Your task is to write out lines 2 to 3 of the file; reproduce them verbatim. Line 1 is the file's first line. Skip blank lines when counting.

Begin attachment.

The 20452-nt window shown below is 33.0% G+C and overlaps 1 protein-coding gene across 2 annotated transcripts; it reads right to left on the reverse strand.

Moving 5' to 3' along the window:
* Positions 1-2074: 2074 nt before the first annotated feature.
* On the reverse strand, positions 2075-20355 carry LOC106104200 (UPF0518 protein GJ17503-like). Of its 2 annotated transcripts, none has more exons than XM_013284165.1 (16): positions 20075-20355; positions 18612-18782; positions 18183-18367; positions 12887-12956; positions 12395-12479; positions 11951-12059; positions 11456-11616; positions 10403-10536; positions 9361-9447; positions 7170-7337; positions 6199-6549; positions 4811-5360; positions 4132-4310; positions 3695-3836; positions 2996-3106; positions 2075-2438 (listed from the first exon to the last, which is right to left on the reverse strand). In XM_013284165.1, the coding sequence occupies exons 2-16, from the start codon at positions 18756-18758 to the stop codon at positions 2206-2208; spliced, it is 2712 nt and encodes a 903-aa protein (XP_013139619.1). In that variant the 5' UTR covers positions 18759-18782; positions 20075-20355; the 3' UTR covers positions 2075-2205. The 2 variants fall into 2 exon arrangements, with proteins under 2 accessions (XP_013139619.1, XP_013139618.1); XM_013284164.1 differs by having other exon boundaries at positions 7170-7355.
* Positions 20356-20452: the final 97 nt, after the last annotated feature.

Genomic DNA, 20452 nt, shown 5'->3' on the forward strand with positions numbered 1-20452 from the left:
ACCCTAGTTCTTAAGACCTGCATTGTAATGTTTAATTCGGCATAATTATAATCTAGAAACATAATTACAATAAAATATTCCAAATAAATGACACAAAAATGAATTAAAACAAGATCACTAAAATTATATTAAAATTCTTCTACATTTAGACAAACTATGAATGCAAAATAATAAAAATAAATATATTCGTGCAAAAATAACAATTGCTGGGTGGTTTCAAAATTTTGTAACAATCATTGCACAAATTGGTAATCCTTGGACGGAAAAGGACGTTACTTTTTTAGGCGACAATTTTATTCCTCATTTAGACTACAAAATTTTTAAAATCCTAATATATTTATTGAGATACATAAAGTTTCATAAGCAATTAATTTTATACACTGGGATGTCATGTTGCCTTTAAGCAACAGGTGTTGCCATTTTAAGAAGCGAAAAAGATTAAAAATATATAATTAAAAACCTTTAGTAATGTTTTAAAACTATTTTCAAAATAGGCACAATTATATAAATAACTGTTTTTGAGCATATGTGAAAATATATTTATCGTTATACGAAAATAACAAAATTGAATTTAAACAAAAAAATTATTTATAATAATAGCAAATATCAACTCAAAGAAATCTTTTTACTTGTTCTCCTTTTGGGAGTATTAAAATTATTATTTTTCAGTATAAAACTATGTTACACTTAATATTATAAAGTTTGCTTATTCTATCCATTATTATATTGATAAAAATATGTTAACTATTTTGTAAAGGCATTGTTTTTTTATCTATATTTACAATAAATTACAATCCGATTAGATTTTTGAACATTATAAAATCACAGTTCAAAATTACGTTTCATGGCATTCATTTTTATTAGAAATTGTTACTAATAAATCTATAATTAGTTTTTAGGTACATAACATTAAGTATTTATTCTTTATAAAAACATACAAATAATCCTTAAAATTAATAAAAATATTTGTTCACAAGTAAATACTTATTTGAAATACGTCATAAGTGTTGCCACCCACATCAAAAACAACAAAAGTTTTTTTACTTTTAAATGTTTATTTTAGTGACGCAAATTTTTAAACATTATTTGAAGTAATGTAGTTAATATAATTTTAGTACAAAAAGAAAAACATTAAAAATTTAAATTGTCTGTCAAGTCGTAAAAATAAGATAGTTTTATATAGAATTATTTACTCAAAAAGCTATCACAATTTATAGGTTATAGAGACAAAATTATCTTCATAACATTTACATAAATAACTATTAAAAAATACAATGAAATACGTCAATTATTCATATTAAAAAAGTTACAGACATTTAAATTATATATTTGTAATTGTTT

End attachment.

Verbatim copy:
Moving 5' to 3' along the window:
* Positions 1-2074: 2074 nt before the first annotated feature.